Clean Air From The Inside Out

BY ON March 28, 2012

Grass growing in a water bottle

I’m not much of a product person, but I spend a lot of time answering questions from people who want advice on what eco-products to buy. Environmentalists are fond of saying that we cannot shop our way out of our current problems. And I agree. But I also know that if we created an army of conscious consumers making better choices if and when they do shop, we’d be in better shape. What you buy isn’t only some materialistic thing; it has the capacity to change the world—especially when it comes to everyday purchases.

Think about it this way. You may have heard that using a so-called green cleaning product can drastically reduce your indoor air pollution. But air doesn’t miraculously stop at your doors or your windows; it flows up, out, and around. So your green all-purpose spray is better for you and yours, absolutely. But it’s also better for your neighbors and their neighbors and so on.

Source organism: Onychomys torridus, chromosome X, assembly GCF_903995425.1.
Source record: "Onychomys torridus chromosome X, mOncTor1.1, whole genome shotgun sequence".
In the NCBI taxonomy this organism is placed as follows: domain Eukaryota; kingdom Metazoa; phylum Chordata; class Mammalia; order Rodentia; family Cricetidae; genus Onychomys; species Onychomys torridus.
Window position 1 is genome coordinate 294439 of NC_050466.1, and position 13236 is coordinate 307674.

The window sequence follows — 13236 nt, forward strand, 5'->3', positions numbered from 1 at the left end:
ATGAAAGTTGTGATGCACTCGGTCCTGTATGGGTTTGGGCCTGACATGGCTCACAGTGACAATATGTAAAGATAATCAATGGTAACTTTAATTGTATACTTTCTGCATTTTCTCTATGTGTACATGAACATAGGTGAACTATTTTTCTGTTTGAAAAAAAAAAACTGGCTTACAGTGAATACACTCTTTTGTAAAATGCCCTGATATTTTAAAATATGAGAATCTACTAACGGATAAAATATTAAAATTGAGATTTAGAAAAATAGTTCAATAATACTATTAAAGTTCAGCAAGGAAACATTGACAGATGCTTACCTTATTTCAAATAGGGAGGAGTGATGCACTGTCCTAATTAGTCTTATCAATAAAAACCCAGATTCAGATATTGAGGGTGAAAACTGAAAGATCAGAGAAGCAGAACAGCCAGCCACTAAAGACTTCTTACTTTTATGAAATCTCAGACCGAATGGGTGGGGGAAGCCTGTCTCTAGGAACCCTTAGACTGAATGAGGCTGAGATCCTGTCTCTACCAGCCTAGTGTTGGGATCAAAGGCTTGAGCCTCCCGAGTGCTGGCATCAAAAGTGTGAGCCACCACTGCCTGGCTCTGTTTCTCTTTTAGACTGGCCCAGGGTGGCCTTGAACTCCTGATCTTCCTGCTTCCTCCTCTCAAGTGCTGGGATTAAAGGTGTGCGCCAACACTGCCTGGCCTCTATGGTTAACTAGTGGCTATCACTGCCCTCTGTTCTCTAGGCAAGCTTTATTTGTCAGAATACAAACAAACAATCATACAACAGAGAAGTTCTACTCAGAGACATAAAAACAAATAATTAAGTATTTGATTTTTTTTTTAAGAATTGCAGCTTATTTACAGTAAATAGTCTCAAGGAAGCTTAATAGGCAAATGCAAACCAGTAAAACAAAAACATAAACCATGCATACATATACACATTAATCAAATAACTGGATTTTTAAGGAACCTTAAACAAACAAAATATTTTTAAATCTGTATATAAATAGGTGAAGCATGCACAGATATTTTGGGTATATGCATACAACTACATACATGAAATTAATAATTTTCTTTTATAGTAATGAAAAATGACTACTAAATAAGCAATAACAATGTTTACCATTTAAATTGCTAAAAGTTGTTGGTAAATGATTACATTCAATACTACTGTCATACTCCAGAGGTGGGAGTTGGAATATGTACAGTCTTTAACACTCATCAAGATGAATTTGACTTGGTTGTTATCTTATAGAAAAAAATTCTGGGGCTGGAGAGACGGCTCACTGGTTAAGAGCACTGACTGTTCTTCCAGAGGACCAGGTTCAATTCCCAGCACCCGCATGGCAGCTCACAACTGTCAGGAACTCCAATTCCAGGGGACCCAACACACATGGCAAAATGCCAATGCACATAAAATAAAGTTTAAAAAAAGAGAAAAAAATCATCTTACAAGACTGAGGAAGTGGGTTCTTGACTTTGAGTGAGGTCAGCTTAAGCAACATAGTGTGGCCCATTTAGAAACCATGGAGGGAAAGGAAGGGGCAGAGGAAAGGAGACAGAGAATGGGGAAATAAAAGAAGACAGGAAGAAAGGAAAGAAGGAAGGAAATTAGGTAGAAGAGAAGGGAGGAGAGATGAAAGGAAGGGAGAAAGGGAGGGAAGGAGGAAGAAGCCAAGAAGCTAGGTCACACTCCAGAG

Here’s a quote from Planet Home (which I co-wrote with Seventh Generation co-founder, Jeffrey Hollender) that I think about often:

“What we do inside affects outside air too. Tests show that in cities including Los Angeles, Denver, and Baltimore, household cleaning products, personal care products, paints, and stains are the largest sources of VOCs after cars. The California Air Resources Board estimates that cleaning products are the No. 2 source of VOCS in Los Angeles; in Baltimore they’re No. 4; and in Denver, they’re No. 5.”

Impressive, right?

So if you haven’t switched your cleaners to green versions yet, why not give it a try. There’s no time like the present to join the ripple. For tips on how to read cleaning product labels, click here. Or you can make your own It’s easy, I swear.


Main Photo: Econesting

TOPICS: Pollution, Science